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NT girls wrestling rises in third season

Team having success on the mat while some say gender equality remains harder to pin down
New+Trier+girls+wrestlers+celebrate+following+victory+at+first+official+CSL+tournament+on+Jan.+20
New Trier Athletics
New Trier girls wrestlers celebrate following victory at first official CSL tournament on Jan. 20

After months of hard work and a successful winter season, two New Trier girls wrestlers are headed to the IHSA state championship this weekend. However, even as the emerging sport grows, some argue that gender inequalities still persist.

On Jan. 27, the team placed sixth out of 42 teams at the IHSA regional at Round Lake High School. Five athletes also ranked individually and advanced to the IHSA sectional: senior Nina Aceves, juniors Jillian Giller and Katelynn Parsawasdi, and freshmen Sunny Aitzemkour and Zoe Lee. Aceves and Giller advanced to state at the IHSA sectionals at Evanston High School on Feb. 10. The IHSA state final is set for the weekend of Feb. 23-24 in Bloomington.

My experience with [wrestling] has been fantastic. It honestly has really shaped me as a person.

— Nina Aceves

The first state tournament for girls wrestling took place in the 2021-22 season after the sport was officially sanctioned three years ago, according to the Illinois High School Association. Since then, girls wrestling has become the fastest growing high school sport in Illinois: In the 2021-22 season there were 1,249 certified female wrestlers, which shot up to 2,577 in 2023-24.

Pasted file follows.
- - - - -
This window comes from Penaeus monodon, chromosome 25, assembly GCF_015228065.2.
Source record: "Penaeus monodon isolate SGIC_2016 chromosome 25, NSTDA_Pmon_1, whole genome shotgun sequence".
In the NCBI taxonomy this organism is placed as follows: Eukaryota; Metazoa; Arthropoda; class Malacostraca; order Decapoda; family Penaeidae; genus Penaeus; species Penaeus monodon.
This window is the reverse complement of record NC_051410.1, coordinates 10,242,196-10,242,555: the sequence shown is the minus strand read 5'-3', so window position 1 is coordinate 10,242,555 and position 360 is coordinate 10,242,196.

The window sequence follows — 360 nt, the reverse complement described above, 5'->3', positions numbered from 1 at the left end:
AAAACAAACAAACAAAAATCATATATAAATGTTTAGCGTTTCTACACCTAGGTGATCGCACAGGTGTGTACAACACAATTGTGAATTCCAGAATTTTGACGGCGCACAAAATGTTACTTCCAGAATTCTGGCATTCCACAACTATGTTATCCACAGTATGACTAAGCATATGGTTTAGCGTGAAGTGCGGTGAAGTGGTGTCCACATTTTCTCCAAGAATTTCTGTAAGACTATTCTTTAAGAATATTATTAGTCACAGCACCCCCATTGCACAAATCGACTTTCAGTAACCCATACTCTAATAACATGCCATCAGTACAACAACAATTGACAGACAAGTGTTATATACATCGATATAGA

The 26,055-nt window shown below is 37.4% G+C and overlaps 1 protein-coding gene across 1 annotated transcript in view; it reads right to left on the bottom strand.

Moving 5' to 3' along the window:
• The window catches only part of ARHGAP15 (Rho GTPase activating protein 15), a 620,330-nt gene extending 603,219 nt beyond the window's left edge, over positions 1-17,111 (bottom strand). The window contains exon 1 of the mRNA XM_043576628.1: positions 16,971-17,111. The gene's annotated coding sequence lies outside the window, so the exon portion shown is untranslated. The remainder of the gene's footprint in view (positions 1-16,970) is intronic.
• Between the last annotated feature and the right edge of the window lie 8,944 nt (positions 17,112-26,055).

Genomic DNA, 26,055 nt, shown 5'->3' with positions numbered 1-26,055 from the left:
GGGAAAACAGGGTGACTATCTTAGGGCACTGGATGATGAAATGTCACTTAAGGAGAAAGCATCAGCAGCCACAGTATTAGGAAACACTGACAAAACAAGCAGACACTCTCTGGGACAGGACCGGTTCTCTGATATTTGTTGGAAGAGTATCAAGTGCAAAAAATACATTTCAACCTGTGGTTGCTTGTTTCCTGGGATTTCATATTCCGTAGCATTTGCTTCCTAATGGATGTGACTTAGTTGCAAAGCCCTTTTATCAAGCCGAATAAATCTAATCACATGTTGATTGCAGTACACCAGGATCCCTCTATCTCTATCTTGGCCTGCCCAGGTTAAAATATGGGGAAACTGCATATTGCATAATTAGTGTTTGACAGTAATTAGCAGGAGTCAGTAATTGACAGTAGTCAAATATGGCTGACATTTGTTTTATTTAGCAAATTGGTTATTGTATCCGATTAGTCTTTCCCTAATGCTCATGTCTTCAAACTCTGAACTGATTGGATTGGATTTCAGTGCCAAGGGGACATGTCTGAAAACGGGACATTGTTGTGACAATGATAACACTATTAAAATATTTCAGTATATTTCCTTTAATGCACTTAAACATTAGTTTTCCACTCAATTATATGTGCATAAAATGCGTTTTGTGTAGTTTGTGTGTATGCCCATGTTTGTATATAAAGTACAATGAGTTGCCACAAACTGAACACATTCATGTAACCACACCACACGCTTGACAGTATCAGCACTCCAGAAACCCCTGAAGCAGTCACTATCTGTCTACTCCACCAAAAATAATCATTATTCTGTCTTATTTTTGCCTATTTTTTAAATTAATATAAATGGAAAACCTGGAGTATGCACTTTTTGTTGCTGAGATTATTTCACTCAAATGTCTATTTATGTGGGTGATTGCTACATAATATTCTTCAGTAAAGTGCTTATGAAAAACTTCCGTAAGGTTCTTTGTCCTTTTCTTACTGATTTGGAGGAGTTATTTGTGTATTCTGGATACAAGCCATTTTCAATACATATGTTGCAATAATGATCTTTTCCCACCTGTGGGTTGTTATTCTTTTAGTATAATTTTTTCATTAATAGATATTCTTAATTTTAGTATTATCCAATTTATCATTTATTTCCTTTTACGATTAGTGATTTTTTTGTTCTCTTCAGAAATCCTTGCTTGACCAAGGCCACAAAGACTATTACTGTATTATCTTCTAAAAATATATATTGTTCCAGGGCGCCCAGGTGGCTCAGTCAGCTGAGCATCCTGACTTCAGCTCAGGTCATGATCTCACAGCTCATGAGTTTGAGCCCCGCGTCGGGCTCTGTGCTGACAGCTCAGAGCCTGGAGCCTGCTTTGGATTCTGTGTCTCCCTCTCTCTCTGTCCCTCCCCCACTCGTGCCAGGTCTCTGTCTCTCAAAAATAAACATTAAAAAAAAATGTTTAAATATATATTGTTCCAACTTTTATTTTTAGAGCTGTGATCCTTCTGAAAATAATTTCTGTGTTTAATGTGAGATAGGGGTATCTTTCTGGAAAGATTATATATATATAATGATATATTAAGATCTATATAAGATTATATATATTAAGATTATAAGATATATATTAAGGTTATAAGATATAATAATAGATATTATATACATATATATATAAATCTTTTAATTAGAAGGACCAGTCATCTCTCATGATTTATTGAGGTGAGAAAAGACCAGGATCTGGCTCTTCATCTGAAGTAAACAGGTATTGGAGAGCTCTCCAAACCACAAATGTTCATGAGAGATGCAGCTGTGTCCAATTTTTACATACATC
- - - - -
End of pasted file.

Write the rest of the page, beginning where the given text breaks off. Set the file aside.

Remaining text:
This growth is evident at New Trier as well. Two years ago, the team comprised just three girls. This season, that number has tripled to nine.

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Athletic Director Augie Fontanetta is encouraged by the increased participation in girls wrestling over the past three years.

“It’s corresponding with the growth of the sport in the state,” he said. “I’ve been really pleased with the growth both at the IHSA level and here at New Trier.”

Aceves decided to join wrestling last year as a junior, which at the time was combined with the boys team. She came to enjoy practicing with both boys and girls.

“My experience with [wrestling] has been fantastic. It honestly has really shaped me as a person,” she said. “We all came to really love this sport.”

This year, the larger girls team is separate from the boys.

“I still would prefer to be practicing with the guys because they definitely pushed me a lot harder,” Aceves explained. “But I think it’s been very helpful for a lot of the girls that are just now joining this year.”

Fontanetta, a former head wrestling coach at New Trier, has also been impressed with the higher numbers of participants and greater level of competition this year. 

“Each tournament we’re in has about 200 kids participating in it, and the development over the last three years has really shown how advanced their skill is,” Fontanetta said.

As the team has grown, concerns over gender inequalities in the wrestling program at New Trier have been raised.

In December, parents Jennifer and Scott Giller filed a complaint accusing New Trier of violating Title IX protections against sex discrimination, per the Chicago Tribune. In their complaint, they argued that the school was slow to give their daughter Jillian a female-specific uniform, hire a separate girls coaching staff, and create a schedule with ample opportunities for girls to compete.

They have been in conversation with New Trier for the past two years over these perceived inequalities and contend that Jillian has faced harassment and retaliation from coaches because of her parents’ actions.